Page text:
On March 1, 2022, the Divisional Court dismissed the plaintiff’s appeal from an order denying certification of a putative privacy class action against Facebook, Inc. Facebook was represented by Osler. The decision addresses the “some basis in fact” standard and reinforces the principle that a plaintiff seeking certification must provide evidence to show that a common issue exists beyond a bare assertion. The Divisional Court upheld the motion judge’s decision denying certification on the threshold basis that there was no evidence that any Canadian’s data had actually been shared with Cambridge Analytica.
Background on the motion judge’s decision denying certification
This was one of several putative class actions filed in Canada with allegations that a third party, Cambridge Analytica, had obtained information about Canadian Facebook users from a professor and third-party application developer named Aleksandr Kogan. Shortly after the actions were filed, the plaintiff in this action was granted carriage of a proposed class action on behalf of “Canadian residents whose Facebook Information was shared with Cambridge Analytica Group.”
In February 2021, the Ontario Superior Court of Justice dismissed the plaintiff’s certification motion. Justice Belobaba held that the plaintiff failed to satisfy the fundamental requirement to provide some evidence for the existence of the proposed common issues, because there was no evidence that Canadian users’ data had actually been shared with Cambridge Analytica.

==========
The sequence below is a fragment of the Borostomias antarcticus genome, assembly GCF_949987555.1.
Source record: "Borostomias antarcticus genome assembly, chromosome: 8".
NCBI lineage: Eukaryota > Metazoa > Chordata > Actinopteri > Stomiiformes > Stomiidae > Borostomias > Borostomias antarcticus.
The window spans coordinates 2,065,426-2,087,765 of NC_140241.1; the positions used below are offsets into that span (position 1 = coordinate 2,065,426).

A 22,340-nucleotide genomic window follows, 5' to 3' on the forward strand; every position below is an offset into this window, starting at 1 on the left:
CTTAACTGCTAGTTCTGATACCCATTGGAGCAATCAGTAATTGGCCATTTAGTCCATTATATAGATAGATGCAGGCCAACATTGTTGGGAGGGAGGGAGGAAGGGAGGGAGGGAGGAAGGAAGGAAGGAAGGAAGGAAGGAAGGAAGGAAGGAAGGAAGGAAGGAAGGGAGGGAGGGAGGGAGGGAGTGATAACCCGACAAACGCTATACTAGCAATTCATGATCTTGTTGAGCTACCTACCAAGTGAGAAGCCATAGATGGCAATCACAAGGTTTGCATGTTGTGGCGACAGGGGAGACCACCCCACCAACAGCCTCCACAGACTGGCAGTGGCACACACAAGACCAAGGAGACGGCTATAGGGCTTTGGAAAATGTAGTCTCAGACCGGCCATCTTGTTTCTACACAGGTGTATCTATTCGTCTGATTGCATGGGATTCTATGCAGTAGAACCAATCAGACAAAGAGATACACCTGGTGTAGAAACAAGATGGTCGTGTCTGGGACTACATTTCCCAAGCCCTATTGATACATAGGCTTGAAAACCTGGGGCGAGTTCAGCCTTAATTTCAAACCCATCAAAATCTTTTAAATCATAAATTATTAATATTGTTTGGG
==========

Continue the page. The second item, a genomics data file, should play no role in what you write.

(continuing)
Justice Belobaba also noted that, while he did not need to rule on any of the other arguments against certification, Facebook advanced “an array of, frankly, compelling arguments,” including arguments about the scope of the tort of intrusion upon seclusion and the absence of class-wide commonality.
The Divisional Court’s decision on appeal
The Divisional Court dismissed the plaintiff’s appeal. Justice Ryan Bell, writing for the Court, confirmed the established principle that “there must be some evidentiary basis indicating that a common issue exists beyond a bare assertion in the pleadings.” As the Divisional Court explained, requiring the plaintiff to provide some evidence that Canadian users’ data had actually been shared with Cambridge Analytica does not mean that the motion judge required the plaintiff to “prove the core allegation at the certification stage”. Nor did the motion judge engage in an assessment of the merits of the case. Instead, he applied the governing legal principles for certification and made no error in doing so.
The plaintiff advanced several other arguments relating to findings of fact and Justice Belobaba’s interpretation of his own carriage orders. However, the Divisional Court rejected those arguments as well, finding that the plaintiff failed to demonstrate any error in principle or any palpable and overriding error.
This decision is a valuable reminder that certification remains a meaningful screening device, requiring the plaintiff to provide an actual evidentiary basis beyond allegations or speculation. It also joins a recent trend of Canadian courts exercising their gatekeeping role to deny certification of speculative class actions that were essentially “downloaded from the internet”, rather than being genuine expressions of grievance or loss by the putative class members. (See, for example, Osler’s Updates on the denial of certification in the Chow and Kish actions against Facebook, Inc. in British Columbia and Saskatchewan, respectively.)
This decision also reinforces the point that, depending on the facts of the case, there are a variety of strategies that defendants facing putative privacy class actions may be able to use to successfully defeat class actions at a preliminary stage.